A B-2 stealth bombers flies over a NASCAR race in Kansas City, Kan. Sunday, Sept, 29, 2002. The commander of the nation’s fleet of B-2s, Col. Doug Raaberg said his planes and crews are ready should the U.S. go to war with Iraq during an interview Tuesday, Oct. 1, 2002. (AP Photo/Charlie Riedel)

In a clear show of force, the U.S. is sending two nuclear-capable B-2 stealthb to England on a short-term mission in what a U.S. European Command statement described as “recurring bomber assurance and deterrence operations.” Translation: we’re not fucking around, Russia.

The B-2s, based at Whiteman Air Force Base, Missouri, will join three B-52 Stratofortresses and three B-1B Lancers that have already been deployed to Royal Air Force Fairford to participate in U.S. European Command exercises known as Saber Strike and BALTOPS. The exercises are designed to familiarize aircrew with air base operations at different geographic combatant commands.

Fourteen countries (Belgium, Denmark, Estonia, France, Germany, Latvia, Lithuania, the Netherlands, Norway, Poland, the United Kingdom, the United States and NATO’s Enhanced Opportunities Partners: Finland and Sweden) are participating in the BALTOPS training.

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This will be the first time all three bomber aircraft have been deployed in the European theater at the same time, which likely raises eyebrows in Moscow. Just a few days ago, a Sukhoi Su-27 jet intercepted a nuclear-capable B-52 strategic bomber Moscow claims was flying near its border over the Baltic Sea, according to CNBC; CNN reporter Jim Sciutto‏ tweeted today that a Su-27 intercepted a B-52 today as well.

B-52 Stratofortresses have been in service since the 1950s and patrolled borders of the former Soviet Union during the Cold War as part of the nuclear deterrent. With a range of 8,000 miles, they can fly at high subsonic speeds at altitudes up to 50,000 feet and can carry nuclear or precision guided conventional ordnances.

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The B-2 Sprit can travel at high subsonic speeds and fly up to 50,000 feet. During Operation Allied Force, it took out 33 percent of all Serbian targets during the first eight weeks, flying nonstop to Kosovo from its base in Missouri.

Moving at speeds of up to 900 miles per hour (Mach 1.2 at sea level), the B-1 Lancer has intercontinental range and can carry a payload of up to 75,000 pounds. It is no longer a nuclear aircraft because of New START requirements, but the B-1 is still an extremely deadly conventional aircraft. It has a very accurate GPS-aided Inertial Navigation System that enables aircrews to fly without ground-based navigation assistance.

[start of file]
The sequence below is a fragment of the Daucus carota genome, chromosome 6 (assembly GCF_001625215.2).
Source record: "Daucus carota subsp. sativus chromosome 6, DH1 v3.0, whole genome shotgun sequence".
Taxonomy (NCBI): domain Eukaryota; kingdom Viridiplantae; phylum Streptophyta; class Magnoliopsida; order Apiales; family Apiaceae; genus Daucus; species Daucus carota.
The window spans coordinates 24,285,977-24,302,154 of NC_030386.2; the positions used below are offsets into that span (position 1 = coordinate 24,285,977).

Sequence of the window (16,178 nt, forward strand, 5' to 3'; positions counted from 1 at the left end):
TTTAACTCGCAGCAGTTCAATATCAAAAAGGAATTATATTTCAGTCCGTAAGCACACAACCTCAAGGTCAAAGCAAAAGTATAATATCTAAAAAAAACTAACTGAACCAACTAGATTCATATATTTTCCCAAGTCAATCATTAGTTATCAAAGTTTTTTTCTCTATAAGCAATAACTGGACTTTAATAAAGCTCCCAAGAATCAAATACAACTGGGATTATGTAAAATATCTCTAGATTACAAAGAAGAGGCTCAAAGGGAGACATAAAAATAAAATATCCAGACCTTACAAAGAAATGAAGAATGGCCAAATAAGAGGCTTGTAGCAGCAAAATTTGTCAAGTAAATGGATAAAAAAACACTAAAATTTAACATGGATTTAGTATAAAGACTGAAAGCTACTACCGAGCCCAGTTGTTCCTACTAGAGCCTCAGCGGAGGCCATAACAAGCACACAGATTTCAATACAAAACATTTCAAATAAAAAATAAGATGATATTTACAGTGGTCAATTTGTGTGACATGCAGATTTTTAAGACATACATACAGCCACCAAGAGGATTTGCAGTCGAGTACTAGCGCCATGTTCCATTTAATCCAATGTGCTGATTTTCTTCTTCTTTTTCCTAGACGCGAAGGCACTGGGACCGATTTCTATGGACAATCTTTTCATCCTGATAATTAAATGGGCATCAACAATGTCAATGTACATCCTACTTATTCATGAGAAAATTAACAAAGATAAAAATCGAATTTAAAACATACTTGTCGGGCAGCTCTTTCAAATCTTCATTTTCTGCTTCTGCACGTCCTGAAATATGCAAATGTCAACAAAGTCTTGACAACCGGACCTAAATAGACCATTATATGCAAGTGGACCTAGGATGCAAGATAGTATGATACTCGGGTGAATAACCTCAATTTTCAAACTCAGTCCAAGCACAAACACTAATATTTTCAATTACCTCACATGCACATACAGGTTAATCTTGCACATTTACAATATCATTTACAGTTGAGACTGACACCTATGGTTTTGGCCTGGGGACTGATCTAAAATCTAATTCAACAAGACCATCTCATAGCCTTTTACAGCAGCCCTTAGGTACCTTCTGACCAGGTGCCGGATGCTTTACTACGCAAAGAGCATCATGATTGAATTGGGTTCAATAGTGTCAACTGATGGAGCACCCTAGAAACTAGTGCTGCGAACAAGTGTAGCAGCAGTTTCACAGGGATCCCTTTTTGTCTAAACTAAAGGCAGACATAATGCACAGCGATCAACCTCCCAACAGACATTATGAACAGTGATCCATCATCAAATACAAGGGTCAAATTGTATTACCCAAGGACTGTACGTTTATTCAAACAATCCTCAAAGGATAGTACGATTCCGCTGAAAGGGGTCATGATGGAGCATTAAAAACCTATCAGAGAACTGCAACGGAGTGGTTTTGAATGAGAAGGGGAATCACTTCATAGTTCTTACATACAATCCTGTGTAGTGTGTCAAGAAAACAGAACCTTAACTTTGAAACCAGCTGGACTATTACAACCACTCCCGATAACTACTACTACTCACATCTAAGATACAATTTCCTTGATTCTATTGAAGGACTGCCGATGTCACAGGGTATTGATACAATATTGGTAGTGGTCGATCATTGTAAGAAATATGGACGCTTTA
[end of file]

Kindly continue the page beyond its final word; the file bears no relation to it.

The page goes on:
Among the many armaments the B-1 Lancer can carry, it’s able to fly with up to 84 500-pound Mark-82 or 24 2,000-pound Mark-84 general purpose bombs. Additionally, it can be loaded with up to 24 AGM-158A Joint Air-to-Surface Standoff Missiles and 15 GBU-54 Laser Joint Direct Attack Munitions (JDAM).

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Tensions between Washington and Moscow have been chilly for a while, but they reached a boiling point during George W. Bush’s last year in office when Russian forces invaded Georgia in 2008. But relations deteriorated further in 2014, when Russia invaded eastern Ukraine and annexed Crimea.

Around the same time Russia was supporting separatists in Ukraine, the U.S. Air Force deployed two B-2 Stealth bombers to Europe without specifying a threat they were responding to. The same thing happened in 2015 when a pair of B-2 Spirit stealth bombers joined a trio of B-52s at Royal Air Force Base Fairford.

These deployments certainly will not bring the Kremlin any comfort—especially since Donald Trump appears want to support NATO now. He has flip-flopped on his commitment to NATO in the past, though he told a reporter today that he is committed to Article 5 of the NATO constitution that calls for all members to support each other in the event of an attack—which, historically, has been expected to come from Russia.

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A war won’t come of this historic deployment of bombers, but neither will better relations between the White House and the Kremlin.